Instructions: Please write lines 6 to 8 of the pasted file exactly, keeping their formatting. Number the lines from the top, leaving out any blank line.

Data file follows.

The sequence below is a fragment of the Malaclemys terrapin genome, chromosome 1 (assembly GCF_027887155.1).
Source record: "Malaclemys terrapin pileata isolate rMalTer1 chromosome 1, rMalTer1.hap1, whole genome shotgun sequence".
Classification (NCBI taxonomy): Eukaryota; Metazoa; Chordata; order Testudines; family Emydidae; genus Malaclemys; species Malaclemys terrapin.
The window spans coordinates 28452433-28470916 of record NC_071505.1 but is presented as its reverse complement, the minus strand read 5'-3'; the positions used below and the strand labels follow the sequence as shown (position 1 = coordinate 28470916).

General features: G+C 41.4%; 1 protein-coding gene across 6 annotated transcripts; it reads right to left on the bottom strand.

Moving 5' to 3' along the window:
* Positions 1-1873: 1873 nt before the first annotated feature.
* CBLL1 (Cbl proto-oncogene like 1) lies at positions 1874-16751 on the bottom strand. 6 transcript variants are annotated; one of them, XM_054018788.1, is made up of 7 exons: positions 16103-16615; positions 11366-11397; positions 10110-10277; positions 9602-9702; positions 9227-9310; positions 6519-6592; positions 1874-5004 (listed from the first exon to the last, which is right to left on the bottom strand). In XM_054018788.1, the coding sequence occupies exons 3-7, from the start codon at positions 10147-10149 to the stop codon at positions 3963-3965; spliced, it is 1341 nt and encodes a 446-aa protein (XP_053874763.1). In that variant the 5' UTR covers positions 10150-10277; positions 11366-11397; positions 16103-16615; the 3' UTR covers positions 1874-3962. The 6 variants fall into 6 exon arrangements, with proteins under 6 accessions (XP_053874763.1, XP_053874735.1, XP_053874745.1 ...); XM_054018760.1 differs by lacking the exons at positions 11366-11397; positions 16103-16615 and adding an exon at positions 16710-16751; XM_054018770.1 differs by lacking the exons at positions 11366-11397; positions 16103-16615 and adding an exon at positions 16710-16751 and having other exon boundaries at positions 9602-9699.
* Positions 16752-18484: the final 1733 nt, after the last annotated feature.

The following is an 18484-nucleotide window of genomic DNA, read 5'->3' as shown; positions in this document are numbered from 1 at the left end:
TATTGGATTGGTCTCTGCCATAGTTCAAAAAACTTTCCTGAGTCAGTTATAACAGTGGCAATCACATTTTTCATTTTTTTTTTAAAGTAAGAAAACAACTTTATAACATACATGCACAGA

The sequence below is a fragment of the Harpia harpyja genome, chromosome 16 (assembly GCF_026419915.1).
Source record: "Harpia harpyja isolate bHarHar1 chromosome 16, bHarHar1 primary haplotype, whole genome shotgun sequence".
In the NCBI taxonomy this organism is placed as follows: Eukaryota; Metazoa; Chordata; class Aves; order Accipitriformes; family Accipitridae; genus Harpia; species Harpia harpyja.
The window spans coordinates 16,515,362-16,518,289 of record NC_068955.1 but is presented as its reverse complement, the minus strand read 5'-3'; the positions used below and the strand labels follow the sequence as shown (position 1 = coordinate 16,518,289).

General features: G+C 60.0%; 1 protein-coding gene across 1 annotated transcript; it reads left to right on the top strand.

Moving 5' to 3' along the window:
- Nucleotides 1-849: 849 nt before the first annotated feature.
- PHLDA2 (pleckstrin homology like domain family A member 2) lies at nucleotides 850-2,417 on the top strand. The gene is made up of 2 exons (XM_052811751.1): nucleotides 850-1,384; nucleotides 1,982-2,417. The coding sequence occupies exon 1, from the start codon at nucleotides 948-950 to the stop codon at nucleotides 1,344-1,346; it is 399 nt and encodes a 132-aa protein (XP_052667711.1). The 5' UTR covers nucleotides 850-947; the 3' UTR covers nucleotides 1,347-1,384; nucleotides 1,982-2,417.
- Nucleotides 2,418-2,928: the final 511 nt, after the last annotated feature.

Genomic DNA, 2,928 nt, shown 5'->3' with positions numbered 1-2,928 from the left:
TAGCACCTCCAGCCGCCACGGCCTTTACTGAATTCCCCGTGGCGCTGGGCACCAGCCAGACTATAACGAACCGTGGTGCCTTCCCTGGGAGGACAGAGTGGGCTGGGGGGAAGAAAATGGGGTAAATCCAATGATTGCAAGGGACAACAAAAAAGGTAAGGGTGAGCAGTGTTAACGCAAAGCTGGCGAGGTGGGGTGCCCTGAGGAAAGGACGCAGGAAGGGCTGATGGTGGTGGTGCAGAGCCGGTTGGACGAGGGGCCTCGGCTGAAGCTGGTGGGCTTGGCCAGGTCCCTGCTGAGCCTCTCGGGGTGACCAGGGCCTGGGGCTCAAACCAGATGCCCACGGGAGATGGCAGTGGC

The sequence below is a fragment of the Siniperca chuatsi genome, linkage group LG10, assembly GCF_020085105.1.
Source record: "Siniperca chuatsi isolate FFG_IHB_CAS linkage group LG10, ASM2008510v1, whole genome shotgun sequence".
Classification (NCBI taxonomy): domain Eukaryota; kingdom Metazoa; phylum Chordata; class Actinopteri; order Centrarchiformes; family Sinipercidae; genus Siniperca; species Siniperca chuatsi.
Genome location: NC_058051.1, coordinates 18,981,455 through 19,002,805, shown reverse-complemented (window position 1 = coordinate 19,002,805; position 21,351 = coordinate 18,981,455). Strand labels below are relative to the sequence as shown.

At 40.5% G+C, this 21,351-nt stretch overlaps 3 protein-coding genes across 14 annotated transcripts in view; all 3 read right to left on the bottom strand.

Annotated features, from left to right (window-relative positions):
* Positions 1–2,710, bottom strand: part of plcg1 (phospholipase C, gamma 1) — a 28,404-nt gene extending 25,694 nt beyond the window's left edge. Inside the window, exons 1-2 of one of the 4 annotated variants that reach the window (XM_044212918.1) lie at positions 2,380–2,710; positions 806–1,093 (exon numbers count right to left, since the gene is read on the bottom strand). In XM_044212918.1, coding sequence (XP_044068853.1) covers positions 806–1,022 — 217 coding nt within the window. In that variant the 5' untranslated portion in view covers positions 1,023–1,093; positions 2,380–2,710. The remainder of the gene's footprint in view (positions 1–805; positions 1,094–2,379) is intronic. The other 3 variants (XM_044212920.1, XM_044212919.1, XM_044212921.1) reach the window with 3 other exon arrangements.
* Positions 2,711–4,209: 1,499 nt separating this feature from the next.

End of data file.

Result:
Moving 5' to 3' along the window:
* Positions 1-1873: 1873 nt before the first annotated feature.
* CBLL1 (Cbl proto-oncogene like 1) lies at positions 1874-16751 on the bottom strand. 6 transcript variants are annotated; one of them, XM_054018788.1, is made up of 7 exons: positions 16103-16615; positions 11366-11397; positions 10110-10277; positions 9602-9702; positions 9227-9310; positions 6519-6592; positions 1874-5004 (listed from the first exon to the last, which is right to left on the bottom strand). In XM_054018788.1, the coding sequence occupies exons 3-7, from the start codon at positions 10147-10149 to the stop codon at positions 3963-3965; spliced, it is 1341 nt and encodes a 446-aa protein (XP_053874763.1). In that variant the 5' UTR covers positions 10150-10277; positions 11366-11397; positions 16103-16615; the 3' UTR covers positions 1874-3962. The 6 variants fall into 6 exon arrangements, with proteins under 6 accessions (XP_053874763.1, XP_053874735.1, XP_053874745.1 ...); XM_054018760.1 differs by lacking the exons at positions 11366-11397; positions 16103-16615 and adding an exon at positions 16710-16751; XM_054018770.1 differs by lacking the exons at positions 11366-11397; positions 16103-16615 and adding an exon at positions 16710-16751 and having other exon boundaries at positions 9602-9699.